Your Money: Keeping it safe
Licking your wounds after yesterday's massive selloff? Here's how to make sure your nest egg doesn't break.
|After suffering a layoff and a stock slump, the Elliotts are stretching to save for college and retirement.|
|Hoping to retire in seven years, the Smiths wonder if they'll have time to recover from the market downturn.|
NEW YORK (Money Magazine) -- Scared yet? The U.S. stock market suffered a massive selloff on Monday and though it regained some ground on Tuesday, prospects of a bear market and a recession loom large.
The selloff erased more than a trillion dollars in stock-market value and brought 401(k)s and other retirement accounts down with it.
Whether you were for or against the $700 billion bailout package that was defeated in Congress this week, you're probably more concerned about your own savings plan.
It's okay to feel the fear. But it's not okay to react to it. Panicking and making big changes in your accounts is likely to do a heck of a lot more damage than a recession ever could.
Sticking to some tried-and-true principles can help you get through the bad times with your sanity and your savings intact.
"Don't panic, stay the course," said Allan Roth, a financial planner in Colorado Springs. "If you can't be right at least be consistent. We're allowed to feel the emotions, but how we react to them is going to be far more important than any short-term swings."
If you're just starting to think about saving for retirement, don't delay. Despite the upheaval of the past few months - and the past week in particular - it would be a mistake for someone in their 20s or 30s to hold off on investing now.
The key here is the long-term prospects for stocks. Ultimately, stock values hinge on the productivity of U.S. workers and the earnings power of American companies. And it's not as if those engines of long-term growth are about to disappear.
The country may need some time to work through the detritus of the housing bubble and lending excesses. And stock returns could very well be anemic as that happens. But history shows that some of the best long-term gains go to investors willing to buy stocks when they're reviled, as in the years following major setbacks like the 1929 crash and the 1973-1974 bear market.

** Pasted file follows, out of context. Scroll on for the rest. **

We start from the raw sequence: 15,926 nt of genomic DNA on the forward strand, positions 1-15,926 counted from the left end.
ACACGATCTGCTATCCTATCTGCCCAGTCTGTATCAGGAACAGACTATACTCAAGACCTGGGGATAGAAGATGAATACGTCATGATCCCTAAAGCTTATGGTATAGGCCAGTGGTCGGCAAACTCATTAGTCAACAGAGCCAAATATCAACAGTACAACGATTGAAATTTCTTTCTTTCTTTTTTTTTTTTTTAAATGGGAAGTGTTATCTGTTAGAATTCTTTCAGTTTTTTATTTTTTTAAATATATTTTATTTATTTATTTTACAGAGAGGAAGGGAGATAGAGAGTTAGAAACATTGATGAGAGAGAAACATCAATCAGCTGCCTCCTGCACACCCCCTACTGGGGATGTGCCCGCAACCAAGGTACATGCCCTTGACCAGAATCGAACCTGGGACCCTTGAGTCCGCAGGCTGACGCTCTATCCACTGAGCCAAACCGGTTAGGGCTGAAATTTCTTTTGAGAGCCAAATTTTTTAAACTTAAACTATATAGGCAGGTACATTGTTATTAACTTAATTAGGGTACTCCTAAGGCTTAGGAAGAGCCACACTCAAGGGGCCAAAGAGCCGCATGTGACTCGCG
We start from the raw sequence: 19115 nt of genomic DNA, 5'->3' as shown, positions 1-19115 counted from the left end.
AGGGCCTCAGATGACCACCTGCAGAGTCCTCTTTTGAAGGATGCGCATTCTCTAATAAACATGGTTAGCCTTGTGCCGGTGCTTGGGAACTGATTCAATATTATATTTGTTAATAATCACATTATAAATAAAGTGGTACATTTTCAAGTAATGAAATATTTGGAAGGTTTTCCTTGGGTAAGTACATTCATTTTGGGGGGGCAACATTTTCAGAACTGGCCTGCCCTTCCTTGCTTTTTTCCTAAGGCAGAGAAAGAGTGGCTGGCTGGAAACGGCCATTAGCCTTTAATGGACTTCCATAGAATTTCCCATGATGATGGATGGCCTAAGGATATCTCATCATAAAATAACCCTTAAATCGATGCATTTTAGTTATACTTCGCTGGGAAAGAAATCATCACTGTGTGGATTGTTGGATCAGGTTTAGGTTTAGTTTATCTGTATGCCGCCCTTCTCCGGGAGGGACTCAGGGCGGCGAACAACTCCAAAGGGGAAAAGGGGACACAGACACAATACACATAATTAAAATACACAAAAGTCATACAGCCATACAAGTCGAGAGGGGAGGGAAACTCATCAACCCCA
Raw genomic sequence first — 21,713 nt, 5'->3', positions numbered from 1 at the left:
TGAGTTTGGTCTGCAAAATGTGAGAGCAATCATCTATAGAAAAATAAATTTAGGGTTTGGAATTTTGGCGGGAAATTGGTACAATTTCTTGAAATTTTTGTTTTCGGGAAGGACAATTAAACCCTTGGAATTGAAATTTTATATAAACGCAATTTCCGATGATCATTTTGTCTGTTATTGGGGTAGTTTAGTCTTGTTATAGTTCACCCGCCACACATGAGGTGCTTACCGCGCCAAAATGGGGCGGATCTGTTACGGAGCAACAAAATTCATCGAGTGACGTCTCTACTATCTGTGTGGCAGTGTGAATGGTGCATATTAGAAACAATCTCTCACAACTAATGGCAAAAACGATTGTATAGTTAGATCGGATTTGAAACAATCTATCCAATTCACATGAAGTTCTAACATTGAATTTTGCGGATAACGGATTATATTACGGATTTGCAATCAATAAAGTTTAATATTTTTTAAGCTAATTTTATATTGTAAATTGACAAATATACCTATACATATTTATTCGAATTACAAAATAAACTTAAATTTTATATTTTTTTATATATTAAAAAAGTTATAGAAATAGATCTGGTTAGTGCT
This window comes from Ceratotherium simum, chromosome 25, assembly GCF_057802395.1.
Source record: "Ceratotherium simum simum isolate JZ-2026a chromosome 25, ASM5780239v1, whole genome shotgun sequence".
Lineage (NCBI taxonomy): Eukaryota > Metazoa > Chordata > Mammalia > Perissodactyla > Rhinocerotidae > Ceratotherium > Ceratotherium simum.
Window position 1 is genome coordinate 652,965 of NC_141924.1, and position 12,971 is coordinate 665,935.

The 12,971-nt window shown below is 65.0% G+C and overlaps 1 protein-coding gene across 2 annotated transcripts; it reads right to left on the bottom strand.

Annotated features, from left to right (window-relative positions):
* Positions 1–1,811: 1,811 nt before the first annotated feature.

Of course, the long view may not seem particularly relevant to you at the moment. But remember: the money that you contribute to accounts such as a 401(k) is going to be invested for many years.
The real question isn't whether you should be contributing to a 401(k). It's how you should be investing the money you contribute, as well as the money that's already there.
If you're in your 20's or 30s, you still want most of your 401(k) money in stocks, say between 80% and 90%. That may be a tough sell emotionally in these uncertain times. But the important thing isn't what your 401(k) is worth over the next few years - it's what its value will be in 2040 and beyond.
Even if you're older, you should still think of the money you're contributing now as a long-term investment. But you also need to give some consideration to preserving the assets you've already accumulated.
That means dialing back your stock exposure somewhat, although you don't want to hunker down completely in bonds and cash. Lightening up on stocks will give you more short-term stability. But if you get too conservative, you run the risk of stunting the eventual size of your nest egg - and your lifestyle in retirement.
But before you go tinkering around with your portfolio, keep in mind that while bear markets can hurt a portfolio, how you react to downturns can make matters worse, said Roth. He points out that investing in stocks when they're hot and then running to bonds when they're not has a name: performance chasing.
"When you move in and out, you're actually increasing risk while decreasing your returns," Roth said. Over time, market timing can cost investors around 1.5% a year in returns, according to Roth.
The decade before you quit the work force, along with the five years immediately after, is the most sensitive period in an entire lifetime of retirement planning. The saving, investment and career decisions you make during this time will dictate in a major way whether you'll spend the next 30 to 40 years enjoying the life you've always looked forward to or eating the early-bird special at Denny's.
"It's natural to have a queasy feeling at this time in your life, wondering if your retirement will happen as planned," says Joseph Chadwick of the Longevity Alliance, a financial services firm that specializes in retirement products. "But there's no need to panic."
Stocks held for the long term can be counted on to bounce back eventually. But if you need to sell shares just as they're dropping in value - exactly the scenario many newly minted retirees have faced recently - you run a sharply higher risk that your money will someday run out. That's because when the market does recover, you'll have less money invested to benefit from renewed growth.
Fortunately, there's a minor tweak that can dramatically cut your risk.
Typically, to ensure your nest egg lasts as long as you do, you should withdraw no more than 4% of your savings for living expenses in your first year of retirement. In year two, you might take a little more to account for inflation.
The bear-market adjustment? Give up on the inflation increase until stocks recover.
A study by T. Rowe Price concludes that this simple step cuts the odds of running out of money over a 30-year period in half, from 22% to 11%, on a sample portfolio invested 55% in stocks and 45% in bonds.
Worried that forgoing your inflation raise will bust your budget? Pull a Brett Favre and go back to work part time to make up the "lost" income. You probably won't need to put in more than a few hours a week - a 3% increase on a $75,000 annual withdrawal equals only $200 a month.Send feedback to Money Magazine